Digital Identity , Governance & Risk Management , Identity Governance & Administration

Microsoft CIEM, Decentralized Identity Tools Secure Access

Verified ID and Permissions Management Will Extend Secure Access to Workloads, Apps
Microsoft CIEM, Decentralized Identity Tools Secure Access
Joy Chik, corporate vice president, Microsoft Identity (Image: Microsoft)

Microsoft plans to roll out new decentralized identity and cloud infrastructure entitlement management, or CIEM, products to extend secure access from users to workloads and applications.

See Also: Embracing a Unified Identity-Centered Zero Trust Approach

The Redmond, Washington-based software giant unveiled Tuesday the Microsoft Entra identity and access product family, which features new CIEM and decentralized identity products as well as Azure Active Directory. Microsoft Entra Permissions Management leverages the CIEM tool Microsoft acquired from CloudKnox and will be available on a stand-alone basis in July. Verified ID will debut in August.

"Identity is the new battleground," Joy Chik, corporate vice president of Microsoft Identity, tells Information Security Media Group. "The future is in the identity and secure access solutions we can provide with Entra."

Marrying Privacy and Security

Verified ID goes beyond securing access to applications and data and enhances user privacy, Chik says. The product allows users and organizations to decide what information they share, when they share it, with whom they share it, and - when necessary - allows them to take it back, according to Microsoft (see: Microsoft Unveils Services to Simplify Threat Hunting, XDR).

The platform makes it possible to verify aspects of a user's digital identity such as passport, driver's license, employment status, and education and certification credentials without having to store the data in a centralized repository, Chik says. Any entity or organization can verify forms of identity such as a driver's license, Chik says, and it prevents having identity data spread across numerous providers.

"We can have digital interactions and digital transactions without having to store the sensitive private data of individuals from any organization," Chik says.

Verified ID can be particularly helpful in a remote onboarding scenario, where many companies today are asking new hires to photocopy and physically present their driver's license, passport and COVID-19 vaccination status, Chik says. This process eats up a ton of time and money for IT and HR personnel, according to Chik.

Decentralized identity makes it possible for HR to replace some paper-based or in-person identity or credential verification processes and verify an employee’s skills, certifications, education, and career history in a privacy-respecting manner, according to Microsoft. Verifying the identity of new employees as part of their training program will allow them to start working on projects sooner, Chik says.

Microsoft has been working with the decentralized identity community for the past five years to come up with new ways to provide secure access while offering greater levels of user privacy, according to Chik. She says that Verified ID was designed with specific use cases, such as remote onboarding, in mind.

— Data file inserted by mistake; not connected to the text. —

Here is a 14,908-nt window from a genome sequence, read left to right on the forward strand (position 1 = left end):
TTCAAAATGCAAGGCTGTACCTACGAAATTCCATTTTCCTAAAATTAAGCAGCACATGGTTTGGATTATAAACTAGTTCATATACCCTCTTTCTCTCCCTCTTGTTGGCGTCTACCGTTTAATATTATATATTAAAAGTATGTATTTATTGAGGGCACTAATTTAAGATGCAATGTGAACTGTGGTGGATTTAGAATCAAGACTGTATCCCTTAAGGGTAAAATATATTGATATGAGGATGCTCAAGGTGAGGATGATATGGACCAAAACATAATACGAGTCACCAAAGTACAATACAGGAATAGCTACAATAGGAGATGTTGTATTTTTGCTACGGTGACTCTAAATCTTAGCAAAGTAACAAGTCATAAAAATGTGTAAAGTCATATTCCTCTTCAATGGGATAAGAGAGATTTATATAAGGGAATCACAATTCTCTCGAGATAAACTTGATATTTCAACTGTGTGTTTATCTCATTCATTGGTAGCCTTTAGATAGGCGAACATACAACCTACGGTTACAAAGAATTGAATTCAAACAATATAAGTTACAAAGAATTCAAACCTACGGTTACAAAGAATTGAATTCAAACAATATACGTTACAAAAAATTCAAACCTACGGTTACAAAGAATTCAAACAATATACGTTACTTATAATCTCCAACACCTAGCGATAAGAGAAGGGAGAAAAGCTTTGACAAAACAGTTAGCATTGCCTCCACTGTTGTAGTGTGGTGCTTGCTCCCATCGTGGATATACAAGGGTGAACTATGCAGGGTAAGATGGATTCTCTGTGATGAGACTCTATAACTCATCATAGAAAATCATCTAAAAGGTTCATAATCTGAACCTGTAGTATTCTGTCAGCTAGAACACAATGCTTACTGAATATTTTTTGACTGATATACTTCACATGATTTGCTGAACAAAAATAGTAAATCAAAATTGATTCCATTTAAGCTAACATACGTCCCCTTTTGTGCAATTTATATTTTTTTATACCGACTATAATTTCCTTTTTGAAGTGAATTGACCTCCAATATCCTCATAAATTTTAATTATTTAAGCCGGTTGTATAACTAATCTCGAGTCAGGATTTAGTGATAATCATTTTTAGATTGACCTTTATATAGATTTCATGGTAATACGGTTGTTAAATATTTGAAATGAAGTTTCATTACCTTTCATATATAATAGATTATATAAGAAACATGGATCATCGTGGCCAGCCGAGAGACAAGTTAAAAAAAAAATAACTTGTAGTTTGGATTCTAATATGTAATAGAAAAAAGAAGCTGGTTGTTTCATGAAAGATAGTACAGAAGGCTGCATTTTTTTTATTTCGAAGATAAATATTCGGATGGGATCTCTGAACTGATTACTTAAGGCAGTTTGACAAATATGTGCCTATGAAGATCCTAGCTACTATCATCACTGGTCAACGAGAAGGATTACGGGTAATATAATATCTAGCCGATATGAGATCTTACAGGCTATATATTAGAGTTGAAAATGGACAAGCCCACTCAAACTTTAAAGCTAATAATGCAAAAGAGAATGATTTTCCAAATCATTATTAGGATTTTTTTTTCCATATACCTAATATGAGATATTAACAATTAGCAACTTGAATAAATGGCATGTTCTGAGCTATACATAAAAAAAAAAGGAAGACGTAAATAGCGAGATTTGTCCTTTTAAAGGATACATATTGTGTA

"We think that the world is really moving to a more decentralized model," Chik says. "That doesn't mean it will replace today's centralized model, but it can be a complementary offering sitting side by side with today's centralized world when the use cases make sense."

Managing Permissions

Microsoft Entra Permissions Management, meanwhile, can ensure that user and workload identities are granted the appropriate level of access when traversing across cloud or on-premises environments, Chik says. Customers are increasingly deploying apps across more than one public cloud environment and increasingly find themselves grappling with more than just user identities, according to Chik.

"From a resource perspective, the IT professionals are stretched really thin in terms of how we think about managing access all these sensitive data platforms in a hybrid way," she says.

Permissions Management provides a simple administrative experience and ensures that identities have access to the right information for the right amount of time without being overprovisioned, Chik says. As applications increasingly interact with one another without having a human involved, new technology is needed to vet the identity of these applications and govern interactions between apps and workloads.

Microsoft has pushed to evolve from a traditional human-centric approach to identity to protecting workloads and verifying identity across the entire management life cycle, rather than restricting the vetting to a single point in time, Chik says. Given that identities frequently come and go, she says it's important to provider greater control and governance over permissions.

"Identity is the most common form of attack pattern," Chik says. "There are now over 921 attacks on passwords alone every single second."

About the Author

Michael Novinson

Michael Novinson

Managing Editor, Business, ISMG

Novinson is responsible for covering the vendor and technology landscape. Prior to joining ISMG, he spent four and a half years covering all the major cybersecurity vendors at CRN, with a focus on their programs and offerings for IT service providers. He was recognized for his breaking news coverage of the August 2019 coordinated ransomware attack against local governments in Texas as well as for his continued reporting around the SolarWinds hack in late 2020 and early 2021.

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